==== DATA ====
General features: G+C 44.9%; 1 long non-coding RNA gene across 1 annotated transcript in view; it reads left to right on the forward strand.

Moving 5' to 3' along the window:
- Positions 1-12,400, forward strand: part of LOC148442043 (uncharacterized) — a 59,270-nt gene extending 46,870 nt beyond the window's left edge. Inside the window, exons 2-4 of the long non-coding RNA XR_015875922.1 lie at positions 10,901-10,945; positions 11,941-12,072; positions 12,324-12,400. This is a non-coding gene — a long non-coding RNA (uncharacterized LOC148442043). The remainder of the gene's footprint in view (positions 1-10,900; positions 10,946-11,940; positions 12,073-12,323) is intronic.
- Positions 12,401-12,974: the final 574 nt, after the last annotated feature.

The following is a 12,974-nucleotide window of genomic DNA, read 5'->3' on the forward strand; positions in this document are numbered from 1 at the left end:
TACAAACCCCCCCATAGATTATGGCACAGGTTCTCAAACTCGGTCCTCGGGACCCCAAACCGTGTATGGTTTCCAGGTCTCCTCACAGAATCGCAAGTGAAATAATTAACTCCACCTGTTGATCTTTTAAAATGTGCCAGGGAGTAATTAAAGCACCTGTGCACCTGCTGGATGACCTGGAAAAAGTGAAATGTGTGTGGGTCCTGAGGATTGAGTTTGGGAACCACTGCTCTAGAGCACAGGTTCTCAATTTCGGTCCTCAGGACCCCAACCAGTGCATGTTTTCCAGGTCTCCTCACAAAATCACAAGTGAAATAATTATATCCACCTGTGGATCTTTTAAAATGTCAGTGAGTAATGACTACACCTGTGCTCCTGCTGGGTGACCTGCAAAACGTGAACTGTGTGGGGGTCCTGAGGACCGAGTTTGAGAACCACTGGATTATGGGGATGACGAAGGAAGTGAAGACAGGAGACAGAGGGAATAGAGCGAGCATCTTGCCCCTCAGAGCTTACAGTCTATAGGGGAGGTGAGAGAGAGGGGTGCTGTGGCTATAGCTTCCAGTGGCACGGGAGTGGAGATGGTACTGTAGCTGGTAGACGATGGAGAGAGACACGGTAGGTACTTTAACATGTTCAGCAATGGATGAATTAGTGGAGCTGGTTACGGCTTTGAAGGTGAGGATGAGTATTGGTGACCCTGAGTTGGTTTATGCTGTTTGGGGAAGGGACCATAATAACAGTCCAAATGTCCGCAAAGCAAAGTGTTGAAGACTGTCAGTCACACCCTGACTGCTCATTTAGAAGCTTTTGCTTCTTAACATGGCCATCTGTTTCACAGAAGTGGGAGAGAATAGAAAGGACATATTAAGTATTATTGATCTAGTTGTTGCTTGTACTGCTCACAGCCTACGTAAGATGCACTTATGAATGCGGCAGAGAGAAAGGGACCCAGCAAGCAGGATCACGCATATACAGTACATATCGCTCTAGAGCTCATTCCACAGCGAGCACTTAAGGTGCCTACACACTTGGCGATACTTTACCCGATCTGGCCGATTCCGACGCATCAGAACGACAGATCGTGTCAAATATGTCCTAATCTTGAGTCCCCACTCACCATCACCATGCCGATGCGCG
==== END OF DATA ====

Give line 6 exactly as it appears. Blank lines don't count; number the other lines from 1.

TACAAACCCCCCCATAGATTATGGCACAGGTTCTCAAACTCGGTCCTCGGGACCCCAAACCGTGTATGGTTTCCAGGTCTCCTCACAGAATCGCAAGTGAAATAATTAACTCCACCTGTTGATCTTTTAAAATGTGCCAGGGAGTAATTAAAGCACCTGTGCACCTGCTGGATGACCTGGAAAAAGTGAAATGTGTGTGGGTCCTGAGGATTGAGTTTGGGAACCACTGCTCTAGAGCACAGGTTCTCAATTTCGGTCCTCAGGACCCCAACCAGTGCATGTTTTCCAGGTCTCCTCACAAAATCACAAGTGAAATAATTATATCCACCTGTGGATCTTTTAAAATGTCAGTGAGTAATGACTACACCTGTGCTCCTGCTGGGTGACCTGCAAAACGTGAACTGTGTGGGGGTCCTGAGGACCGAGTTTGAGAACCACTGGATTATGGGGATGACGAAGGAAGTGAAGACAGGAGACAGAGGGAATAGAGCGAGCATCTTGCCCCTCAGAGCTTACAGTCTATAGGGGAGGTGAGAGAGAGGGGTGCTGTGGCTATAGCTTCCAGTGGCACGGGAGTGGAGATGGTACTGTAGCTGGTAGACGATGGAGAGAGACACGGTAGGTACTTTAACATGTTCAGCAATGGATGAATTAGTGGAGCTGGTTACGGCTTTGAAGGTGAGGATGAGTATTGGTGACCCTGAGTTGGTTTATGCTGTTTGGGGAAGGGACCATAATAACAGTCCAAATGTCCGCAAAGCAAAGTGTTGAAGACTGTCAGTCACACCCTGACTGCTCATTTAGAAGCTTTTGCTTCTTAACATGGCCATCTGTTTCACAGAAGTGGGAGAGAATAGAAAGGACATATTAAGTATTATTGATCTAGTTGTTGCTTGTACTGCTCACAGCCTACGTAAGATGCACTTATGAATGCGGCAGAGAGAAAGGGACCCAGCAAGCAGGATCACGCATATACAGTACATATCGCTCTAGAGCTCATTCCACAGCGAGCACTTAAGGTGCCTACACACTTGGCGATACTTTACCCGATCTGGCCGATTCCGACGCATCAGAACGACAGATCGTGTCAAATATGTCCTAATCTTGAGTCCCCACTCACCATCACCATGCCGATGCGCG